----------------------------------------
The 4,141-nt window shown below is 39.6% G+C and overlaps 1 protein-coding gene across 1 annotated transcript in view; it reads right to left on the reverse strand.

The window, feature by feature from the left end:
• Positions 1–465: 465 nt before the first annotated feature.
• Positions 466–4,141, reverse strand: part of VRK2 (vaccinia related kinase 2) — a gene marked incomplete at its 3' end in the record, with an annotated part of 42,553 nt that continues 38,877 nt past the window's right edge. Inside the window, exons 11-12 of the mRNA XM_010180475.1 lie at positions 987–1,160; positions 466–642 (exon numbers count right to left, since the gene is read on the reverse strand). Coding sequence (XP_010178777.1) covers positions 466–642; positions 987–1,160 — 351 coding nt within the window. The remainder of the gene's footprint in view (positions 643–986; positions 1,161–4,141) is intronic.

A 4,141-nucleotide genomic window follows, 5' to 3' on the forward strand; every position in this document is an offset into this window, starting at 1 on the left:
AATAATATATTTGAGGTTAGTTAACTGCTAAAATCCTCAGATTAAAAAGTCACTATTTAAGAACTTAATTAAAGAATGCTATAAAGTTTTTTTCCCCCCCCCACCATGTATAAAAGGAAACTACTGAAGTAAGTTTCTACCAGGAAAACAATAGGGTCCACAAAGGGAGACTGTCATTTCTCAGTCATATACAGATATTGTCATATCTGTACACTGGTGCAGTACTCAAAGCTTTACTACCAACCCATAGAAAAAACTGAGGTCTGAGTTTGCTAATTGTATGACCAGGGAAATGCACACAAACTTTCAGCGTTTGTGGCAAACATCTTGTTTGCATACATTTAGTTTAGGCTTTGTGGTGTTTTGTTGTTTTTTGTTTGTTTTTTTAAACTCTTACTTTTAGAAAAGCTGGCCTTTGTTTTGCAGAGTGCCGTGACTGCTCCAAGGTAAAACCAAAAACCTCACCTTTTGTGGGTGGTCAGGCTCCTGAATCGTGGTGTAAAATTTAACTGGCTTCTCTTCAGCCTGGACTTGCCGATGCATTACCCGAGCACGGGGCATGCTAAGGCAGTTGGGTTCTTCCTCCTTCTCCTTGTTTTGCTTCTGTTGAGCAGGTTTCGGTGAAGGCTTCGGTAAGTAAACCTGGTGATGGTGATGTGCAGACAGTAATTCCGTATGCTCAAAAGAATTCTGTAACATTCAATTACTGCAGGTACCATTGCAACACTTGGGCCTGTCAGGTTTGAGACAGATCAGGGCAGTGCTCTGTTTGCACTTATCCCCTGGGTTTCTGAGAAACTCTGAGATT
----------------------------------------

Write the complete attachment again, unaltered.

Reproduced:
The 4,141-nt window shown below is 39.6% G+C and overlaps 1 protein-coding gene across 1 annotated transcript in view; it reads right to left on the reverse strand.

The window, feature by feature from the left end:
• Positions 1–465: 465 nt before the first annotated feature.
• Positions 466–4,141, reverse strand: part of VRK2 (vaccinia related kinase 2) — a gene marked incomplete at its 3' end in the record, with an annotated part of 42,553 nt that continues 38,877 nt past the window's right edge. Inside the window, exons 11-12 of the mRNA XM_010180475.1 lie at positions 987–1,160; positions 466–642 (exon numbers count right to left, since the gene is read on the reverse strand). Coding sequence (XP_010178777.1) covers positions 466–642; positions 987–1,160 — 351 coding nt within the window. The remainder of the gene's footprint in view (positions 643–986; positions 1,161–4,141) is intronic.

A 4,141-nucleotide genomic window follows, 5' to 3' on the forward strand; every position in this document is an offset into this window, starting at 1 on the left:
AATAATATATTTGAGGTTAGTTAACTGCTAAAATCCTCAGATTAAAAAGTCACTATTTAAGAACTTAATTAAAGAATGCTATAAAGTTTTTTTCCCCCCCCCACCATGTATAAAAGGAAACTACTGAAGTAAGTTTCTACCAGGAAAACAATAGGGTCCACAAAGGGAGACTGTCATTTCTCAGTCATATACAGATATTGTCATATCTGTACACTGGTGCAGTACTCAAAGCTTTACTACCAACCCATAGAAAAAACTGAGGTCTGAGTTTGCTAATTGTATGACCAGGGAAATGCACACAAACTTTCAGCGTTTGTGGCAAACATCTTGTTTGCATACATTTAGTTTAGGCTTTGTGGTGTTTTGTTGTTTTTTGTTTGTTTTTTTAAACTCTTACTTTTAGAAAAGCTGGCCTTTGTTTTGCAGAGTGCCGTGACTGCTCCAAGGTAAAACCAAAAACCTCACCTTTTGTGGGTGGTCAGGCTCCTGAATCGTGGTGTAAAATTTAACTGGCTTCTCTTCAGCCTGGACTTGCCGATGCATTACCCGAGCACGGGGCATGCTAAGGCAGTTGGGTTCTTCCTCCTTCTCCTTGTTTTGCTTCTGTTGAGCAGGTTTCGGTGAAGGCTTCGGTAAGTAAACCTGGTGATGGTGATGTGCAGACAGTAATTCCGTATGCTCAAAAGAATTCTGTAACATTCAATTACTGCAGGTACCATTGCAACACTTGGGCCTGTCAGGTTTGAGACAGATCAGGGCAGTGCTCTGTTTGCACTTATCCCCTGGGTTTCTGAGAAACTCTGAGATT